How a Health Setback Inspired This Entrepreneur to Adopt a New Business Model

Soon after Lisa Kornstein received her master’s degree in higher-education administration, she was on vacation with her boyfriend, looking out at the ocean and dreaming. “Someday,” she said, “I’m going to open my own boutique.”

It wasn’t a new dream. She’d enjoyed working in a clothing store during school, and she hadn’t been quiet about her ambition. In fact, her boyfriend had heard it one too many times. “He looked at me and said, ‘For the love of god, stop talking about it and just do it!’” Kornstein recalls.

It was the jolt she needed. The Raleigh, N.C.-based entrepreneur wrote a business plan, found a space and, less than four months later, opened her first Scout Molly’s clothing store (named after her dogs) in 2002. The idea was simple: an unintimidating boutique with contemporary women’s fashions, designed to feel like you’re rummaging through your stylish best friend’s closet. Kornstein would personally guide customers through the store, helping them assemble the perfect outfit with pieces from brands like Autumn Cashmere, AG Adriano Goldschmied and Halston Heritage.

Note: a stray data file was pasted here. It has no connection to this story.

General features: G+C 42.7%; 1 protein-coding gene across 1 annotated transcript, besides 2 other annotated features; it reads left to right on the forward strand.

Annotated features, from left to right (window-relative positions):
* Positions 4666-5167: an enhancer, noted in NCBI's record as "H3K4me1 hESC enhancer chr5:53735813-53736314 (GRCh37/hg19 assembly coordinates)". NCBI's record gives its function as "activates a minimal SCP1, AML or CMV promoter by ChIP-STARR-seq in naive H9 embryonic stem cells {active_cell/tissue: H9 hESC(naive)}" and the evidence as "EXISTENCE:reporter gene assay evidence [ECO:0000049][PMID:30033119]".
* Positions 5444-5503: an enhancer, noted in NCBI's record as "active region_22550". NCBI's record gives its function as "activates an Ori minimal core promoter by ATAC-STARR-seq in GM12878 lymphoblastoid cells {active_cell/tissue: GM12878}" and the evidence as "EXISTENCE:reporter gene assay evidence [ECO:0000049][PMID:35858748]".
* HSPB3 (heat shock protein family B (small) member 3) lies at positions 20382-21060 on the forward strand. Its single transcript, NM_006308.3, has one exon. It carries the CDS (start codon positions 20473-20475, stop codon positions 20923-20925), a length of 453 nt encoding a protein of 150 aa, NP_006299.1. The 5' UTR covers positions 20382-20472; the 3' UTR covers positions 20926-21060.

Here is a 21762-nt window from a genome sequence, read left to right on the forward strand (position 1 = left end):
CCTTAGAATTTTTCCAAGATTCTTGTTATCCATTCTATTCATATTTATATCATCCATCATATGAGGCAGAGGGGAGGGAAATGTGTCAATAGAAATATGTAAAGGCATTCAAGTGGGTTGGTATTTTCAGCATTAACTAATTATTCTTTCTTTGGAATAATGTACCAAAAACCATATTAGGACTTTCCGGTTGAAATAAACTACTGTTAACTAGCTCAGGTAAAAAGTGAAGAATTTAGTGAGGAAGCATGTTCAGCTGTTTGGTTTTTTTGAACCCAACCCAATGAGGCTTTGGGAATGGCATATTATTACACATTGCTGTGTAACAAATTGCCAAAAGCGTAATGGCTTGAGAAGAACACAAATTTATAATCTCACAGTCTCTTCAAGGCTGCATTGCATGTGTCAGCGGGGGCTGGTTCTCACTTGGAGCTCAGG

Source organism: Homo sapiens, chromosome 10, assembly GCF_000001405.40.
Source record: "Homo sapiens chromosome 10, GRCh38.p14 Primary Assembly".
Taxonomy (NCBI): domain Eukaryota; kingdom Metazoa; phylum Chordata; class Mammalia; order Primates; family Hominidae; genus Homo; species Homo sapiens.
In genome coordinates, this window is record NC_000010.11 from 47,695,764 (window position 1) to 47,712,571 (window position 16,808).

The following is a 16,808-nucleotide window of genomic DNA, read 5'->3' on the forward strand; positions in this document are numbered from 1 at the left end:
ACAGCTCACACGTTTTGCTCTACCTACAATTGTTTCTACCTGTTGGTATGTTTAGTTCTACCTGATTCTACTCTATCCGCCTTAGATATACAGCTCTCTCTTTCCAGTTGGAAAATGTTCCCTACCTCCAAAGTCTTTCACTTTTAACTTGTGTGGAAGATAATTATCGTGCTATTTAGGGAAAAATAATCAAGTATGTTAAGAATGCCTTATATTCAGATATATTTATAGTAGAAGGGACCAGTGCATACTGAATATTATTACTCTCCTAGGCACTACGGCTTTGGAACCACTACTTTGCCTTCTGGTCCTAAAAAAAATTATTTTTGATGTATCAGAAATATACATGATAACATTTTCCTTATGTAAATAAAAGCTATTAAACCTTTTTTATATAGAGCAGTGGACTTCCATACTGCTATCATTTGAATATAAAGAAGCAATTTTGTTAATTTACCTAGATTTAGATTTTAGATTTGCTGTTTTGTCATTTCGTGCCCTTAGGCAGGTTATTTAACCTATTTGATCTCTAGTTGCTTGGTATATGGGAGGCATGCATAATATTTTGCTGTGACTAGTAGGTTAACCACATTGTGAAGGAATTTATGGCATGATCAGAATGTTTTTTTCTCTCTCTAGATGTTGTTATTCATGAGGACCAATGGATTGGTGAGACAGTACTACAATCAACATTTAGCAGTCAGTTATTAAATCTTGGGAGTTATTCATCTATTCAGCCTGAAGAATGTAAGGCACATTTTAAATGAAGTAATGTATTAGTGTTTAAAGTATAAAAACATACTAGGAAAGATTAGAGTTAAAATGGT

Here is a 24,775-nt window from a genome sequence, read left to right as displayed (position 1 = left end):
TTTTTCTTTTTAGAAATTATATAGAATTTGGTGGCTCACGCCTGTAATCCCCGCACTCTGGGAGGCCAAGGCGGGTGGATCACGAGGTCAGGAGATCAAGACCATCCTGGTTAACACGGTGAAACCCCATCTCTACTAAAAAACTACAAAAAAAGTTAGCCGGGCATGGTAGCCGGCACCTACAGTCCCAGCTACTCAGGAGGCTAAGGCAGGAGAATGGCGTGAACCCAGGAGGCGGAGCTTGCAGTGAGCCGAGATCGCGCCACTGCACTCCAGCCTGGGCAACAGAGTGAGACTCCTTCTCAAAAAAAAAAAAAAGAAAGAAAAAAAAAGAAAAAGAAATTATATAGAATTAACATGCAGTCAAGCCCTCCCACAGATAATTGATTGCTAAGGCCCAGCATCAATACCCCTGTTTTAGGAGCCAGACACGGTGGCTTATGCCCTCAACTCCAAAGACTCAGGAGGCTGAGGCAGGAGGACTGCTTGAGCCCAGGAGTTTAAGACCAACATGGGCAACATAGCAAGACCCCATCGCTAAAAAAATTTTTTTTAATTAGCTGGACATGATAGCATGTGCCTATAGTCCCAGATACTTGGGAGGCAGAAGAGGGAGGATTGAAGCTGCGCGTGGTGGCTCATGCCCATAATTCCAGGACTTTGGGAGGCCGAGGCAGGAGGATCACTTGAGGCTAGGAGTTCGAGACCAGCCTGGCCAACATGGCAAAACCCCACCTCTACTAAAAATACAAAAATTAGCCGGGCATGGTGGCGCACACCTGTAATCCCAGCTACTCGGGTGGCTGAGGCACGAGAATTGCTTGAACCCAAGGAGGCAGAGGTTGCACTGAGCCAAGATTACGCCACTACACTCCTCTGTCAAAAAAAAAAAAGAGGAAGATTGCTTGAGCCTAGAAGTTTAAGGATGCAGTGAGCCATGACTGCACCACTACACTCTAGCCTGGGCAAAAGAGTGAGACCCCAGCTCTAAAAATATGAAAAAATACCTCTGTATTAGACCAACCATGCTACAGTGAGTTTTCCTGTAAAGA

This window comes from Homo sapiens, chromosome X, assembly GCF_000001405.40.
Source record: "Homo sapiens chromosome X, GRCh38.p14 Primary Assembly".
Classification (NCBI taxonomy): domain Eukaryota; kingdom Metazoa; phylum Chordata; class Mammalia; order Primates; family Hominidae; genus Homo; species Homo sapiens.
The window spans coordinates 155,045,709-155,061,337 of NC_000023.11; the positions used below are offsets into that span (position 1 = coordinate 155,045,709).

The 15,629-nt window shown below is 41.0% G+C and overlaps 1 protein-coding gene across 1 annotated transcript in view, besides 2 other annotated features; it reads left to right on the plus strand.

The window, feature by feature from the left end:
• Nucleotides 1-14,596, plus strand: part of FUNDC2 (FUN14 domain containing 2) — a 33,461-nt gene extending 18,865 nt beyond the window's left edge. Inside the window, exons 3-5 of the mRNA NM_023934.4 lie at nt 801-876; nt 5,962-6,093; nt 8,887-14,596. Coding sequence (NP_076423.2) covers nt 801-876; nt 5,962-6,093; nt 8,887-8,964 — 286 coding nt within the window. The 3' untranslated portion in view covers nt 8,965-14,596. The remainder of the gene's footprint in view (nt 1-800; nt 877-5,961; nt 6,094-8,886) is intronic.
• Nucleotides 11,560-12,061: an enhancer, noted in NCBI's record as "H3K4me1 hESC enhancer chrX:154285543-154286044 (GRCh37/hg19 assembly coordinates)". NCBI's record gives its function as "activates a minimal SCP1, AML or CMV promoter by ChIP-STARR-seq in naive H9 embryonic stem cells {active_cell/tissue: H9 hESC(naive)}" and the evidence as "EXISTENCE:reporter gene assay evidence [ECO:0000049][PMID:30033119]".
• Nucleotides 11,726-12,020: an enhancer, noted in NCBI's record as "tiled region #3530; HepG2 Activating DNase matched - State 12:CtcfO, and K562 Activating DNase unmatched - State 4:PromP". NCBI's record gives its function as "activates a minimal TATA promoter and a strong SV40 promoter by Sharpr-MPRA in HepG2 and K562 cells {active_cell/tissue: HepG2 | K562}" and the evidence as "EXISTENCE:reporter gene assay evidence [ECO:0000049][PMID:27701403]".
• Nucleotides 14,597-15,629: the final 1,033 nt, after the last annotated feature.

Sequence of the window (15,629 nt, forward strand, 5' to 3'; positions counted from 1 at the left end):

But she began having health problems, and in 2008 Kornstein was diagnosed with multiple sclerosis. The fact that she would often miss weeks of work or have to go home sick was influential in her decision to franchise; she

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